Ryan Selected to Lead UVa

The University of Virginia has selected a new president, James E. Ryan, dean of the Harvard Graduate School of Education. A former law school professor at the UVa law school, he has a strong ties to the institution, and he has an impressive background and resume.

Read more about his background here.

“The University of Virginia has occupied a special place in my heart since the day I first stepped on Grounds,” said Ryan in a prepared statement. “Returning here to continue playing a role in the extraordinary work of this University community is deeply humbling, and an opportunity that I will strive every day to honor.”

In explaining the section, Rector Frank M. Conner III and former Rector William H. Goodwin stated:

We believe that the next 15 years will be critical in determining the future of higher education in the United States and the role of the University of Virginia in that future. As a leading public institution, we fully embrace the public service mission that we have to the Commonwealth of Virginia, the nation, and the world to develop citizen leaders in all fields of endeavor and to contribute to the common good in solving the most challenging issues of our time. We know that Jim shares a passion for this purpose. We are confident that he is the perfect leader for this institution at this precise time in history. And we intend to support him in every manner we can in achieving our shared vision.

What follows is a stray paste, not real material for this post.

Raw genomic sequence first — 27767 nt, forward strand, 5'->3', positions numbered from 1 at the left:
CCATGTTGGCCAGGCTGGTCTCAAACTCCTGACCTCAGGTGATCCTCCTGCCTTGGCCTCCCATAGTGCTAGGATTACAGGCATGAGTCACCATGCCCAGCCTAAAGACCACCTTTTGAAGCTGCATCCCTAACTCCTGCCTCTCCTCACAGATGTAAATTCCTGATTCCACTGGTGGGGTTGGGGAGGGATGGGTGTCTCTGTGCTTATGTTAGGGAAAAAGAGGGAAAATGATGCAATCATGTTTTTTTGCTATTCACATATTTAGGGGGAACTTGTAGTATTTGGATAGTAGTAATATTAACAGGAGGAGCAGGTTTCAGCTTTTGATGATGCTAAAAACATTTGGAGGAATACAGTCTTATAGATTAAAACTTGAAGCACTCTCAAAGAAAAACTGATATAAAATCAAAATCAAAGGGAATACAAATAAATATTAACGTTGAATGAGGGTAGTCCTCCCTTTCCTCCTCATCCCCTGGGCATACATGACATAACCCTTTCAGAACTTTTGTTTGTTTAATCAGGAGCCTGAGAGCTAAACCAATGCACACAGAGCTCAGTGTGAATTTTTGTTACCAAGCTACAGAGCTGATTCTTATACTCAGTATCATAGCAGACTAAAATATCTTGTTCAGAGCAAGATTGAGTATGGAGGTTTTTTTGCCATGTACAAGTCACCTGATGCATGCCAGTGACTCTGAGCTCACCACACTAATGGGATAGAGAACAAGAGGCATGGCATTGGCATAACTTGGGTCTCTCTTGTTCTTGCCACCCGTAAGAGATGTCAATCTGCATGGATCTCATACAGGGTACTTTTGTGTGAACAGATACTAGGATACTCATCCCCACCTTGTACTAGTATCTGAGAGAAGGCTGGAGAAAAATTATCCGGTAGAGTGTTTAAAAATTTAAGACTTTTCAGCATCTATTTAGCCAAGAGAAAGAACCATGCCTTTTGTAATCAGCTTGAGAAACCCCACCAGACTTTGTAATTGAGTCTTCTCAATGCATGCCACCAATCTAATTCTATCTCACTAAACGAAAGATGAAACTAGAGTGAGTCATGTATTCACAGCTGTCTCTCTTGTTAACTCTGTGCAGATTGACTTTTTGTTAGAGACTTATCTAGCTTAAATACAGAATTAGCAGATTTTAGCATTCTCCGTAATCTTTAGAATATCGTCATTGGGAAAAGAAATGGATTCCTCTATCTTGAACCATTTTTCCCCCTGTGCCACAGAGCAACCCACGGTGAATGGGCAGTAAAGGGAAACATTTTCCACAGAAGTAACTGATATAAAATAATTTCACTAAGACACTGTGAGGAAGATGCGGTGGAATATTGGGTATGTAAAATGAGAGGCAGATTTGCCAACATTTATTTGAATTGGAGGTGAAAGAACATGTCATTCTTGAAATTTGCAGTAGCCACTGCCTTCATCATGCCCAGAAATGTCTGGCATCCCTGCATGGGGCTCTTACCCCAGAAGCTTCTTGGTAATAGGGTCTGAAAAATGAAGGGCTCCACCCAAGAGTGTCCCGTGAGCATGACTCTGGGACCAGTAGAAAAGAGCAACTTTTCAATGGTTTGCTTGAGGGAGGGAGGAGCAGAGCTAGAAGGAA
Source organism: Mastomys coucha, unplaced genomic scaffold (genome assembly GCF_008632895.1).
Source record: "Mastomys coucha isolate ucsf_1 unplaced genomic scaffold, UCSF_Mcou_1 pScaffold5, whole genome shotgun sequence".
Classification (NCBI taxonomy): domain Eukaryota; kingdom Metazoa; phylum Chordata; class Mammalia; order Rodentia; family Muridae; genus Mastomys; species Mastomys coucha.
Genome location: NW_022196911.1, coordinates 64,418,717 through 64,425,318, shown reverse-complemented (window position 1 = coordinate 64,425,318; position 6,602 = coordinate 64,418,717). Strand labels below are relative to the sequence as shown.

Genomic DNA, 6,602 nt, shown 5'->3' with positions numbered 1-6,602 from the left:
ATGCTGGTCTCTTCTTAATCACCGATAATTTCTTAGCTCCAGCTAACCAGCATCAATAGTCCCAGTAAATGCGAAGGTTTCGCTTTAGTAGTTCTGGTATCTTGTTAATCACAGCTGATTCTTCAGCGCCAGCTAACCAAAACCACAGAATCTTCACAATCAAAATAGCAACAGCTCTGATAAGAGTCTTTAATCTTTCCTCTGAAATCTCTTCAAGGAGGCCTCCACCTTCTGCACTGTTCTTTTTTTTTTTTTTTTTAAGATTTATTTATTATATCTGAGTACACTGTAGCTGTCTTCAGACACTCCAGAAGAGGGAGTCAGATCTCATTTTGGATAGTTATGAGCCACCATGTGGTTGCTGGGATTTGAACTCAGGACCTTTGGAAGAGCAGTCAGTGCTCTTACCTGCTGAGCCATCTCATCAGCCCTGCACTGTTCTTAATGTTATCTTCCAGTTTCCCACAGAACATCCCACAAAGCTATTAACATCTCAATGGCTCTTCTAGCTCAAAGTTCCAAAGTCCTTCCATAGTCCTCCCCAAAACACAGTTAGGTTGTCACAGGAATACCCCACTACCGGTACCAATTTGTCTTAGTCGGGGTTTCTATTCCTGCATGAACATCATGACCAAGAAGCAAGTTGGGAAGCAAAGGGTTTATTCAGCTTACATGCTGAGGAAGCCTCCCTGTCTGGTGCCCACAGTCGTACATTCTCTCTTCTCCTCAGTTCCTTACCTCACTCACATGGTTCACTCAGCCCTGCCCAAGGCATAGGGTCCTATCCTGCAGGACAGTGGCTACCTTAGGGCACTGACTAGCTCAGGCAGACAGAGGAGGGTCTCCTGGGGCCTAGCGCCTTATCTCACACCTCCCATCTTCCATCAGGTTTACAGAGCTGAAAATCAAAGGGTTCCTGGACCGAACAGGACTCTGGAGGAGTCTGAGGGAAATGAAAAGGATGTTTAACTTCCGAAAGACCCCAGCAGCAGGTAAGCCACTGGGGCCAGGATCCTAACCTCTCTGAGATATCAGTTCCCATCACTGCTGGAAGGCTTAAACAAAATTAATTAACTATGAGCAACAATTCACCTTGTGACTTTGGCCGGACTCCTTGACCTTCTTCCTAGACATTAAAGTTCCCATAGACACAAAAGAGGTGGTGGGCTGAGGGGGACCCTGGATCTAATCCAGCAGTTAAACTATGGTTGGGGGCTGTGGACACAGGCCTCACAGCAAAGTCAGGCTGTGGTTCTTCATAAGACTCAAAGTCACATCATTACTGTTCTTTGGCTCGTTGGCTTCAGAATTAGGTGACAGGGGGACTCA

Neither Conner, Goodwin nor Ryan elaborated upon what that shared vision might be. In a five-minute video accompanying the announcement, Ryan stuck to personal ruminations and gave no hint of what the board expects him to accomplish. Stay tuned. Bacon’s Rebellion will do its best to divine whether the university sticks to its present course or sets out in a new direction.

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8 responses to “Ryan Selected to Lead UVa

  1. This is great news.
    Which Traitors will he be bringing to Charlottesville? Ed Snowden?

  2. Two weeks ago, without the slightest idea that Mr. Ryan was a candidate to head UVa., I read his recent book WAIT, WHAT? AND LIFE’S OTHER ESSENTIAL QUESTIONS.

    On finishing the book, I sent a note to the person who had recommended the book to me:

    … With that little book, you tossed a bomb over the Bay into my River. I read it. Gave it to … She read it. Now my home is full of endless questions. Plus she reloaded the bomb and tossed it into DC, exploding homes of friends there, with endless questions, queries, starts and stops, kin puzzled and amazed, smiling and clapping, unlike the hard looks and grimaces and fist-a-cuffs, before.”

    Despite the many personal details of his life that he shares with the readers of WAIT, WHAT?, there is a lot more to learn about James Ryan. But I cannot imagine a more different approach to problems and how to solve them as offered by this book, from the way problems have been addressed and “solved” or not solved at UVA over the past six years, since the Spring of 2011.

    What a breath of fresh air!

  3. Of course the same BOV that selected him also unanimously did this:

    ” UVa Board of Visitors votes to move Confederate tablets from Rotunda facade”

    The University of Virginia Board of Visitors endorsed and acted upon several student demands on Friday.